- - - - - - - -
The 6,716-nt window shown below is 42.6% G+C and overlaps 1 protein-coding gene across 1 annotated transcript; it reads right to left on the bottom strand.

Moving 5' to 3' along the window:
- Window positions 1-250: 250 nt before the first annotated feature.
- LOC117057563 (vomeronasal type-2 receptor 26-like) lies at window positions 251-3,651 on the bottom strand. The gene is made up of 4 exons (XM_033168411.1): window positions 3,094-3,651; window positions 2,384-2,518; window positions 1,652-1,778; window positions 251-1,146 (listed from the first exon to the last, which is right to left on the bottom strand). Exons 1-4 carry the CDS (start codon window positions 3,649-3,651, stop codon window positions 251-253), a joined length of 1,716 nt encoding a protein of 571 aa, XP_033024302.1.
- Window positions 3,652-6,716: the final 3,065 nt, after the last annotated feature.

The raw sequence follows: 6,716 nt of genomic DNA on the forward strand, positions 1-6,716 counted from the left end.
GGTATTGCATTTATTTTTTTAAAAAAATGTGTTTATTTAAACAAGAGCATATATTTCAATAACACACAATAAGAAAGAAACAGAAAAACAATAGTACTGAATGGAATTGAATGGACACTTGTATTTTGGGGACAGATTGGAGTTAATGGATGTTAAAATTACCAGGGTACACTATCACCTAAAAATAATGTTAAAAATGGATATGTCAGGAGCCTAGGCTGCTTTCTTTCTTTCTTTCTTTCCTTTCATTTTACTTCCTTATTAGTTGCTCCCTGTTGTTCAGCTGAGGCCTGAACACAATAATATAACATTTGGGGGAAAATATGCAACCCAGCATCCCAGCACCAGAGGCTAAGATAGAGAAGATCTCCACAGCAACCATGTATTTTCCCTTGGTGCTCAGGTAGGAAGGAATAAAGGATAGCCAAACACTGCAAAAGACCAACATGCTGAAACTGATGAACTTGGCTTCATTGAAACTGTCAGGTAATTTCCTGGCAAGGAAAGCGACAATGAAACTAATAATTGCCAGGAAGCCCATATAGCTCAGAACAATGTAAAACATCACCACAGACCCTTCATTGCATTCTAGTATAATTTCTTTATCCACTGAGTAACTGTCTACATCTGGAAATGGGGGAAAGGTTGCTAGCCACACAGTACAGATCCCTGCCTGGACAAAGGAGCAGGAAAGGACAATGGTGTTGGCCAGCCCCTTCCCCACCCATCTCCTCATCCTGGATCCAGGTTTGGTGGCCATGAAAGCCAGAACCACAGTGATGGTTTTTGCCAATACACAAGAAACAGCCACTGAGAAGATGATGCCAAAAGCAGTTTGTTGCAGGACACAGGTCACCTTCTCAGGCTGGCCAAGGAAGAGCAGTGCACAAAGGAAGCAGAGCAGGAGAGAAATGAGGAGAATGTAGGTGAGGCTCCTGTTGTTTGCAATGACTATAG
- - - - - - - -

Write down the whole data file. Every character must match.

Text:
The 6,716-nt window shown below is 42.6% G+C and overlaps 1 protein-coding gene across 1 annotated transcript; it reads right to left on the bottom strand.

Moving 5' to 3' along the window:
- Window positions 1-250: 250 nt before the first annotated feature.
- LOC117057563 (vomeronasal type-2 receptor 26-like) lies at window positions 251-3,651 on the bottom strand. The gene is made up of 4 exons (XM_033168411.1): window positions 3,094-3,651; window positions 2,384-2,518; window positions 1,652-1,778; window positions 251-1,146 (listed from the first exon to the last, which is right to left on the bottom strand). Exons 1-4 carry the CDS (start codon window positions 3,649-3,651, stop codon window positions 251-253), a joined length of 1,716 nt encoding a protein of 571 aa, XP_033024302.1.
- Window positions 3,652-6,716: the final 3,065 nt, after the last annotated feature.

The raw sequence follows: 6,716 nt of genomic DNA on the forward strand, positions 1-6,716 counted from the left end.
GGTATTGCATTTATTTTTTTAAAAAAATGTGTTTATTTAAACAAGAGCATATATTTCAATAACACACAATAAGAAAGAAACAGAAAAACAATAGTACTGAATGGAATTGAATGGACACTTGTATTTTGGGGACAGATTGGAGTTAATGGATGTTAAAATTACCAGGGTACACTATCACCTAAAAATAATGTTAAAAATGGATATGTCAGGAGCCTAGGCTGCTTTCTTTCTTTCTTTCTTTCCTTTCATTTTACTTCCTTATTAGTTGCTCCCTGTTGTTCAGCTGAGGCCTGAACACAATAATATAACATTTGGGGGAAAATATGCAACCCAGCATCCCAGCACCAGAGGCTAAGATAGAGAAGATCTCCACAGCAACCATGTATTTTCCCTTGGTGCTCAGGTAGGAAGGAATAAAGGATAGCCAAACACTGCAAAAGACCAACATGCTGAAACTGATGAACTTGGCTTCATTGAAACTGTCAGGTAATTTCCTGGCAAGGAAAGCGACAATGAAACTAATAATTGCCAGGAAGCCCATATAGCTCAGAACAATGTAAAACATCACCACAGACCCTTCATTGCATTCTAGTATAATTTCTTTATCCACTGAGTAACTGTCTACATCTGGAAATGGGGGAAAGGTTGCTAGCCACACAGTACAGATCCCTGCCTGGACAAAGGAGCAGGAAAGGACAATGGTGTTGGCCAGCCCCTTCCCCACCCATCTCCTCATCCTGGATCCAGGTTTGGTGGCCATGAAAGCCAGAACCACAGTGATGGTTTTTGCCAATACACAAGAAACAGCCACTGAGAAGATGATGCCAAAAGCAGTTTGTTGCAGGACACAGGTCACCTTCTCAGGCTGGCCAAGGAAGAGCAGTGCACAAAGGAAGCAGAGCAGGAGAGAAATGAGGAGAATGTAGGTGAGGCTCCTGTTGTTTGCAATGACTATAG